Shared servers can sometimes be packed to the rafters with small sites. And that’s fine – many low traffic sites use barely any resource. But even a low traffic Magento site can consume a fair amount of memory and CPU. Remember that low human traffic doesn’t mean there aren’t a dozen search engine bots constantly hitting the Magento site. Layered navigation on a large catalogue can lead to a lot of crawling;  you need to factor that in.

I’ve seen this several times, where a new or growing Magento site can engulf the CPU or memory on a shared server, causing downtime for many other sites. For example, Magento recommends a 512M memory limit – and it’s not uncommon to set a memory_limit of 2GB to allow for some large product import. What if you have 12G total, and 11G used by other sites? That might only be two visitors at once.

Server resources and website performance go hand in hand, but do think about the impact that the different websites will have on each other. In terms of resources (not necessarily security) it’s probably OK to run a busy Magento site and a few other, smaller sites (like a blog). But if you’re trying to run 20 Magento sites on one Plesk server, they’re going to trip over each other sooner or later. See below for how to mitigate that.

SEO makes no difference

A little off topic, but I just wanted to mention this as a non-argument. In case anyone mentions Search Engine Optimisaton as a reason not to use a shared server, or shared IP, it absolutely doesn’t matter. Matt Cutts said so, and he is pretty senior at Google. Sharing our diminishing IPv4 space with tools like SNI is very necessary, and it will not harm your SEO rankings. Or just use IPv6 already.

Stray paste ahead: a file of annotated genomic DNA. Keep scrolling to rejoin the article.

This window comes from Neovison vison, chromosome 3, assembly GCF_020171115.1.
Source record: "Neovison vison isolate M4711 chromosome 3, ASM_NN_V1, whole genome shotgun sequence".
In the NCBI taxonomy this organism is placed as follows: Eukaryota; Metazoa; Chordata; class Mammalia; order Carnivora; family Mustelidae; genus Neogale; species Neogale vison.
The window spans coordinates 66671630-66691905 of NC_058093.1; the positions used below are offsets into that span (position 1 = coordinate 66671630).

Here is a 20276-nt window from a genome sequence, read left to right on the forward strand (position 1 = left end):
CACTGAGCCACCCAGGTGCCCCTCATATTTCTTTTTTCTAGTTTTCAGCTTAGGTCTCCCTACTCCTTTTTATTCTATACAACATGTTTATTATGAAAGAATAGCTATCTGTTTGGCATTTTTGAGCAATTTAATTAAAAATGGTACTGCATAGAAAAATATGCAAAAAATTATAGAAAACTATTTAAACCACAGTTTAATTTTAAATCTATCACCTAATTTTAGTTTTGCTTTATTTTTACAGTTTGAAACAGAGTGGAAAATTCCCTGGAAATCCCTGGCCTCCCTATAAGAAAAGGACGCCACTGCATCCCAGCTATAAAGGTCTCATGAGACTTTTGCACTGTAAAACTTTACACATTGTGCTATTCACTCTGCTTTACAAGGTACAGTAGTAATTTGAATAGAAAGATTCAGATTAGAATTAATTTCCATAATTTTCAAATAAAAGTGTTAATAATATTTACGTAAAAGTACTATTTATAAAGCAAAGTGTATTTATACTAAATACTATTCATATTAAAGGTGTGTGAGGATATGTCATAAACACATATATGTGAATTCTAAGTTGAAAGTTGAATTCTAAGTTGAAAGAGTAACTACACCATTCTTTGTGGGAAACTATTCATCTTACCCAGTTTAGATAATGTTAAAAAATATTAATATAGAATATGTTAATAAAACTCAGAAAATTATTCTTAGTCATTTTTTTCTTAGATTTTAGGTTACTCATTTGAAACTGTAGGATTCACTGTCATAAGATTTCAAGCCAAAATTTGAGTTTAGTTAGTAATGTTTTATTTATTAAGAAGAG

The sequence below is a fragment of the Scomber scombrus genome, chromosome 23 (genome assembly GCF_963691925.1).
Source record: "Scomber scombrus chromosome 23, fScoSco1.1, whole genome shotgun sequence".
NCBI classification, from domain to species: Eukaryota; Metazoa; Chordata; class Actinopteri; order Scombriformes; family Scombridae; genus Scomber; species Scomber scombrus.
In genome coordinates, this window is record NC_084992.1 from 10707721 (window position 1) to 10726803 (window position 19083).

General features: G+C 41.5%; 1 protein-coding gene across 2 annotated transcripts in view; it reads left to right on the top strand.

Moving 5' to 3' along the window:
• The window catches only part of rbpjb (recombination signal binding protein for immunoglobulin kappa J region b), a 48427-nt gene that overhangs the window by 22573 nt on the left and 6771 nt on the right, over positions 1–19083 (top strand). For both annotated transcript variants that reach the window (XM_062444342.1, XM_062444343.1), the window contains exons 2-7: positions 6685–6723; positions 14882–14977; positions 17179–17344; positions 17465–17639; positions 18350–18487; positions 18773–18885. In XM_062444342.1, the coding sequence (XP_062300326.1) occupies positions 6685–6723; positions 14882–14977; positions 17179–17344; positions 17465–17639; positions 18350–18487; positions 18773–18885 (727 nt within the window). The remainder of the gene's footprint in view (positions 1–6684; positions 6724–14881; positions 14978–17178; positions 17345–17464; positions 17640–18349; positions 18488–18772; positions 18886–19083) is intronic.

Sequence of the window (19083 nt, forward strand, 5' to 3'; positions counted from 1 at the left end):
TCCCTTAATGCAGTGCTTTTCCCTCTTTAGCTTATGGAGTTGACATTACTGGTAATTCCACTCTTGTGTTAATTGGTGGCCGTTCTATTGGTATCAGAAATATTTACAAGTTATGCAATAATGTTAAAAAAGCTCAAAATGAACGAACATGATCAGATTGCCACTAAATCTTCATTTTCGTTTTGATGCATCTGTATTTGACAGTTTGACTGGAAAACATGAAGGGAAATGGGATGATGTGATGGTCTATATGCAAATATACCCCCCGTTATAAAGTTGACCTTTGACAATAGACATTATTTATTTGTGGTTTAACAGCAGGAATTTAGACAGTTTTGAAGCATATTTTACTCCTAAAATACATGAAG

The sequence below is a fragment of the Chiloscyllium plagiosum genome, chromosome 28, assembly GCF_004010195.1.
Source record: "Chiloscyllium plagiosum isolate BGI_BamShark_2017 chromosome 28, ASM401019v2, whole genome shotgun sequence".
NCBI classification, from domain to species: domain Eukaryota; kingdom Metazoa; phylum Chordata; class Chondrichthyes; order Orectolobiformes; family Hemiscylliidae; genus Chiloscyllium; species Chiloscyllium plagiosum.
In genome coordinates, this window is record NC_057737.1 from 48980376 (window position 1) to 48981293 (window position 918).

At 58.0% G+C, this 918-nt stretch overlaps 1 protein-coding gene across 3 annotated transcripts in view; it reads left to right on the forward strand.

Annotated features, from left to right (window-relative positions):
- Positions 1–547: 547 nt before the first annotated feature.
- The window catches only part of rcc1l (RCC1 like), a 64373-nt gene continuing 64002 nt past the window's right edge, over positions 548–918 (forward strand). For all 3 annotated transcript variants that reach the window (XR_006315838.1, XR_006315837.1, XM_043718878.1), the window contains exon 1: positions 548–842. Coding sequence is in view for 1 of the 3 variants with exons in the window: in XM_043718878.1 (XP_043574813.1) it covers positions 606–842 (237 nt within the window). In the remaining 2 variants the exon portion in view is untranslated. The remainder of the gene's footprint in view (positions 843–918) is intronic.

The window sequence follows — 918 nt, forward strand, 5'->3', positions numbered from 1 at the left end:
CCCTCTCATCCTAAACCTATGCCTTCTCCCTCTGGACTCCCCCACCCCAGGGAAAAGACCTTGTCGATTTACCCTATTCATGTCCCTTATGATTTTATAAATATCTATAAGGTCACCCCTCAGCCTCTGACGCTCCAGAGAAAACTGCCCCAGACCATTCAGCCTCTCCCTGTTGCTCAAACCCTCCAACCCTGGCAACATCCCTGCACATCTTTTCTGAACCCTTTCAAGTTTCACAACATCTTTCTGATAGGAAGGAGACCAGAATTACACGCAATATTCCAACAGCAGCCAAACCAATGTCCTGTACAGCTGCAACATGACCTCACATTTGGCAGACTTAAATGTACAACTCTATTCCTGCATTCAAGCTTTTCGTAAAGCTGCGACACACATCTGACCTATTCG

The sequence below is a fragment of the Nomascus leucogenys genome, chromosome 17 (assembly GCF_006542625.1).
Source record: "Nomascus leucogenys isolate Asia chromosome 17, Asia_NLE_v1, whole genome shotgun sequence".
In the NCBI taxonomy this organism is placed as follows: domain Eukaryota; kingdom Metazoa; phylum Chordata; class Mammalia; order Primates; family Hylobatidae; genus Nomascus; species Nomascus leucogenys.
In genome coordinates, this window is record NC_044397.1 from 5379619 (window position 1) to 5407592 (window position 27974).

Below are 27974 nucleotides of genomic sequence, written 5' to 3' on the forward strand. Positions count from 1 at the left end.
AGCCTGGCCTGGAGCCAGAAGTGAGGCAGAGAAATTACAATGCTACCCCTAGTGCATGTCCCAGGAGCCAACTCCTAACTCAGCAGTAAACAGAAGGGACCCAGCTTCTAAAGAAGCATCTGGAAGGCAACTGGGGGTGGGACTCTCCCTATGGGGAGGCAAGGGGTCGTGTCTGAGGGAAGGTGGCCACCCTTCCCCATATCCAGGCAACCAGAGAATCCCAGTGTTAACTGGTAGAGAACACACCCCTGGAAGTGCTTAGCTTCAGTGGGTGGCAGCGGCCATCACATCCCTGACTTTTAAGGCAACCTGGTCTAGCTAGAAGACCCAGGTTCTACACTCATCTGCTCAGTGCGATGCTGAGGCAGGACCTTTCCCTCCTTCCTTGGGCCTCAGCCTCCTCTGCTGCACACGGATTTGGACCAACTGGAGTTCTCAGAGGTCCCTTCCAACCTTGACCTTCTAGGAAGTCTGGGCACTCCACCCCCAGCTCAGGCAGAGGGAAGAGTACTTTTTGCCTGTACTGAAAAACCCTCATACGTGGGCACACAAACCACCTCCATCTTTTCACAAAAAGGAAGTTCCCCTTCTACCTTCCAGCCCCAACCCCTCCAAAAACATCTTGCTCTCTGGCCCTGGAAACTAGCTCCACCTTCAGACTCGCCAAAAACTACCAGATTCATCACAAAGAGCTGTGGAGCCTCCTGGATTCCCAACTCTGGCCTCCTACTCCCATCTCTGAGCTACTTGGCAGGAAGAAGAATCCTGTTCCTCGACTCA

If you must…

If you’ve read this far , you probably have commercial or technical reasons you can’t avoid using a shared server. Here is how you run Magento on a Plesk server (or any shared hosting environment).

  1. Use a Full Page Cache Magento extension, which will massively reduce the server load impact as well as speed up page loads for your customers.  I recommend Mirasvit FPC, instead of spending weeks with Varnish config.
  2. Set open_basedir=none – if you are happy with the security implications. You can do that in Plesk under the advanced scripting options per domain – here are some instructions. My advice is to only do that for the Magento website(s), but leave the other sites restricted.
  3. Ask your administrator for general PHP optimisations to the global PHP config; the most important of which is to use an Opcode cache like Zend OPcache.
  4. Stick to the main PHP version on the server where possible, so it’ll get security updates. Anything above PHP 5.4 should be OK, but watch for EOL package sources.
  5. Use Redis for Magento cache, as long as you have the memory (1G should be plenty). Plesk doesn’t need to know or care that Redis is there, but it should be configured with requirepass to prevent other sites accessing the data. If you are running multiple Magento sites, you should use a separate Redis instance for each.
  6. For Magento sessions – just use <session_save>files</session_save> . Performance impact is minimal and it’s one less thing to worry about. Otherwise – if available – use memcached.
  7. MySQL –  set max_user_connections globally. I usually set it to ~80% of the max_connections, so as not to be too limiting but prevent any one site using all connections and effectively bringing down all database-driven sites on that server.
  8. Set limits on the resource usage, where possible. Plesk can use Apache mod_bw to do that – see this guide. I wouldn’t limit by Kb/s – just use the overall connections. Again, the value here is difficult to judge and will be different for each site/server. Start with about the number of CPU cores you’re happy for this site to consume.
  9. Use a CDN, like CloudFlare. It’s free, and gives an immediate boost to page load times, especially for overseas customers. Headers for GeoIP information are also really useful if you’re an international store. It helps to reduce server/network load, and tools like the WAF (~$20/mo) can help with security.
  10. Understand the resource limits – I’m expecting even a bottom end dedicated Plesk server will have at least 4 CPU cores and 12 or 24G RAM.  If you’re trying all this on a 1G VPS, you’re doing it wrong.